It's very confusing to me, as my muscle memory takes over in some circumstances when riding, and I go to shift gear - but find I am braking!!

Cheers!!
 

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If a valve cover bolt is broken, it won't hold the cover on. Remove the other bolt, and give it a tap with a rubber mallet. It's probably just stuck on by the seal. Then, replace that bolt.


In a 4-stroke engine, the crank makes two revolutions per complete cycle. You won't see the intake and exhaust valves moving during the same revolution of the crank.


That's normal. All valves are closed during the compression and ignition strokes.


I suspect you started out in gear, then shifted into neutral. First gear is at the bottom of the shift range. Neutral is between first and second.


The clutch is disengaged when you squeeze the lever, as it disengages the drive train from the engine. It's engaged when you release the lever, sending power to the rear wheel. If there's oil in the crankcase, there will be some amount of hydraulic friction in the clutch, which can cause the rear wheel to turn. This happens even when running the bike in neutral on the center stand, especially with cold oil.

I wonder if the hangup you were encountering isn't just the combination of valve spring tension, drive train drag, and cold oil in the crank case.

Randall, Based on what I read, I would say the starter or starter clutch bound up. Doing the steps he did, especially with the transmission freed it up. If so, The issue could have just been temporary, or he may see it intermittently again from time to time. He may want to pull the starter and quickly give it a lube or hit it with wD40 or silicone spray. I had this happen on a Merc 175 EFI. After hitting the moving parts of the starter with some silicone spray, no further issues.

I have not seen pics, but sounds like he may have a nice low mileage cx.

Glad you guys were able to work through it. It was fun to read the thread.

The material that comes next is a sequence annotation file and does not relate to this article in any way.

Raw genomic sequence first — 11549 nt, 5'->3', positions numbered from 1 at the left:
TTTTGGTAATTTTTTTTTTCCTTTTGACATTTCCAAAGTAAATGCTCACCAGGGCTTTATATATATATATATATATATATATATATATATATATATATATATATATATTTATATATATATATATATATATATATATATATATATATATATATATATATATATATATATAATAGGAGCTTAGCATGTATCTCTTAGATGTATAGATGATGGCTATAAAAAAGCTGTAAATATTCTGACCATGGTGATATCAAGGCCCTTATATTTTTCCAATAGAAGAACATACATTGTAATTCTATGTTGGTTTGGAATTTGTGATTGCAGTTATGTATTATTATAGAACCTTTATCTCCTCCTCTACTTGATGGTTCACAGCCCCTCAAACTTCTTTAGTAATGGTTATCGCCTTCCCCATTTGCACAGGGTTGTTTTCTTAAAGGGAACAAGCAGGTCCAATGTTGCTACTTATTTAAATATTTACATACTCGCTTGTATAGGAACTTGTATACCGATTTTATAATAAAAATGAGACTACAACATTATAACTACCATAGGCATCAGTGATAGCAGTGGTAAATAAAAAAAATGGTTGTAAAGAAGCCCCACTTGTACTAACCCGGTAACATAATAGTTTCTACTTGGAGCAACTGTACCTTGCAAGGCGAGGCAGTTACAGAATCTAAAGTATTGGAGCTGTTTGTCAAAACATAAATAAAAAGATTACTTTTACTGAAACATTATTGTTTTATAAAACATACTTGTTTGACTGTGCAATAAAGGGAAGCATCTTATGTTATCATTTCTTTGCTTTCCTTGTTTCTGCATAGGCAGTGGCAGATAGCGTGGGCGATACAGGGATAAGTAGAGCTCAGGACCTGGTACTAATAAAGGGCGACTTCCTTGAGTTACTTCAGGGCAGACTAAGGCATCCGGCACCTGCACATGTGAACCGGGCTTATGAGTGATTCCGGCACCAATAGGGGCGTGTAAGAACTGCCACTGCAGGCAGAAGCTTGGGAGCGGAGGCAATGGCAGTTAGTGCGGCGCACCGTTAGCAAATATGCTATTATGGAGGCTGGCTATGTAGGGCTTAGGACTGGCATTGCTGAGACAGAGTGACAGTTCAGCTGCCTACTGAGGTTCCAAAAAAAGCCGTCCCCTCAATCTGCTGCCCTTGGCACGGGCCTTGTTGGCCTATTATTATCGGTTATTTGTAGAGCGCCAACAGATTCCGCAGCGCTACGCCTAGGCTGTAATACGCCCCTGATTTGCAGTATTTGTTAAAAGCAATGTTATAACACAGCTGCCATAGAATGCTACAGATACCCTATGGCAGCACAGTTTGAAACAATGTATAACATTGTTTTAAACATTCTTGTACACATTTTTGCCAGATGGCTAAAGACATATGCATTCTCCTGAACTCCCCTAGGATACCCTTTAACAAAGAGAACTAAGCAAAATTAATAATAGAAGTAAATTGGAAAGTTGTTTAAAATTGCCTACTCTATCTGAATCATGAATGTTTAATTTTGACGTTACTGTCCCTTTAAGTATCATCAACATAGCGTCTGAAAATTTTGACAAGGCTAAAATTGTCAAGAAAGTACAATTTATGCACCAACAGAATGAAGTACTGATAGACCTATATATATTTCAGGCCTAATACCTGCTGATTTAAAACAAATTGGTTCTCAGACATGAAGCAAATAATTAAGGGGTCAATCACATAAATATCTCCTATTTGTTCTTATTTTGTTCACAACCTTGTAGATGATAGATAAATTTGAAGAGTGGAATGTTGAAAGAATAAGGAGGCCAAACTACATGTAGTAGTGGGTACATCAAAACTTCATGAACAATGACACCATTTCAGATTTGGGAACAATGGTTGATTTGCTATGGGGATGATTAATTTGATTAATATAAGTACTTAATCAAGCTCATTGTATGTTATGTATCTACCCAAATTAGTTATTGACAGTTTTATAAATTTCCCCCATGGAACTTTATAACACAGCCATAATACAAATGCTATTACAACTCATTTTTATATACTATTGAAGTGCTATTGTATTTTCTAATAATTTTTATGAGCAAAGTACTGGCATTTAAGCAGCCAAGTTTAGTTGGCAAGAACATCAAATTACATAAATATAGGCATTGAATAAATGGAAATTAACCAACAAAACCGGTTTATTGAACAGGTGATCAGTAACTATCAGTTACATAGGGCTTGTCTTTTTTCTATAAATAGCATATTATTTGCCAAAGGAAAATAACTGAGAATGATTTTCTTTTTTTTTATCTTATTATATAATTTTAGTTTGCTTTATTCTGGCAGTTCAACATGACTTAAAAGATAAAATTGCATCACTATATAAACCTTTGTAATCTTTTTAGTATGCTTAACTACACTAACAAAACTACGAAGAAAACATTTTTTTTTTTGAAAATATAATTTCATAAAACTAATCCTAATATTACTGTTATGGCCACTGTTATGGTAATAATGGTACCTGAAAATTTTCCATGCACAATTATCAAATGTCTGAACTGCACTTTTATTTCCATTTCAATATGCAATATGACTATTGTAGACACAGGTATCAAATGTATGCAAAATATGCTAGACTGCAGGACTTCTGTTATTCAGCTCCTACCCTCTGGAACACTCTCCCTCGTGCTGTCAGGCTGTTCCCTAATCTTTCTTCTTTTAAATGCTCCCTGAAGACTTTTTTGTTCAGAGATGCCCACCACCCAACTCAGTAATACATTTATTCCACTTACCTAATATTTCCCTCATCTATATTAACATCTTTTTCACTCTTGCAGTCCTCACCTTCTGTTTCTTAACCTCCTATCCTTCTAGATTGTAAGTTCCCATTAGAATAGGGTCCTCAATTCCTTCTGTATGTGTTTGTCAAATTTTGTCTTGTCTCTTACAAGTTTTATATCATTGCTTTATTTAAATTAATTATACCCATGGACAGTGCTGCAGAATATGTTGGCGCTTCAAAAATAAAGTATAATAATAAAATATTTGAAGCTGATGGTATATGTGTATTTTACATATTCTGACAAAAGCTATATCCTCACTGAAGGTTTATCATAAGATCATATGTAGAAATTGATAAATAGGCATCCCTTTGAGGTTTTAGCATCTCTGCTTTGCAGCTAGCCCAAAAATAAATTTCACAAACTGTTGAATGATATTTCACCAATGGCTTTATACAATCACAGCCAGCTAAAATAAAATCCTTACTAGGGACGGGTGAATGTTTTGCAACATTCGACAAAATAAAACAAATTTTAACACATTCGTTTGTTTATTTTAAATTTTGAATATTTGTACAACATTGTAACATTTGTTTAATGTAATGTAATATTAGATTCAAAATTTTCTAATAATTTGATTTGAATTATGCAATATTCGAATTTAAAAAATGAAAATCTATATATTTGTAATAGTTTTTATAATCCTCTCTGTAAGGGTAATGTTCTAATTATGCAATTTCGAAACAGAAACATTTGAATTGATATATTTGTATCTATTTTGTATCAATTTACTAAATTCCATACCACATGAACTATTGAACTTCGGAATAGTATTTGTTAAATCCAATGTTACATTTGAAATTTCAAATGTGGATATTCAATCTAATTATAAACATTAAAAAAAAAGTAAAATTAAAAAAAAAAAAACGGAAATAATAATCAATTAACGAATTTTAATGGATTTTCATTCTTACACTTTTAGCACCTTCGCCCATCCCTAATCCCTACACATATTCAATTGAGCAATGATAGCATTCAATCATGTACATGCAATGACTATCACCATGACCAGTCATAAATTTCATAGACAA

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The starters on these bikes don’t have much in common with an outboard motor. Definitely less moving parts. Not sure what part you would be spraying a lubricant on. The end of the starter is constantly lubed with motor oil, that’s why there is an o ring on there.
 

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All good stuff, and perfectly true.

Unless you happen to be working on a British bike (and maybe some from other countries too), as before 1975 the gear shift was on the right, and the brake pedal was on the left (when facing forward...) :) Also true for some east European bikes...
I was referring to the bike he actually has.
 

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Randall, Based on what I read, I would say the starter or starter clutch bound up. Doing the steps he did, especially with the transmission freed it up. If so, The issue could have just been temporary, or he may see it intermittently again from time to time. He may want to pull the starter and quickly give it a lube or hit it with wD40 or silicone spray. I had this happen on a Merc 175 EFI. After hitting the moving parts of the starter with some silicone spray, no further issues.

I have not seen pics, but sounds like he may have a nice low mileage cx.

Glad you guys were able to work through it. It was fun to read the thread.
I had thought of the starter being full of rust, but forgot to mention it.
Then, we got onto hand cranking. If the starter impedes that, the problem will be in the starter clutch in the flywheel. Could happen with old, thick oil, I imagine.
 

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Discussion Starter #38
Randall, Based on what I read, I would say the starter or starter clutch bound up. Doing the steps he did, especially with the transmission freed it up. If so, The issue could have just been temporary, or he may see it intermittently again from time to time. He may want to pull the starter and quickly give it a lube or hit it with wD40 or silicone spray. I had this happen on a Merc 175 EFI. After hitting the moving parts of the starter with some silicone spray, no further issues.

I have not seen pics, but sounds like he may have a nice low mileage cx.

Glad you guys were able to work through it. It was fun to read the thread.
Thanks for insight. If problem presents itself again I'll start there or go ahead and hit with some lubricant anyway! Only 1500 miles on the bike :)
 

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Thanks for insight. If problem presents itself again I'll start there or go ahead and hit with some lubricant anyway! Only 1500 miles on the bike :)
What are you going to hit with lubricant? The gear on the nose of the starter? That won't accomplish anything except maybe introducing a lubricant to the motor oil that will cause your clutch to slip. I would be surprised if your motor locks up again anyways so maybe a mute point.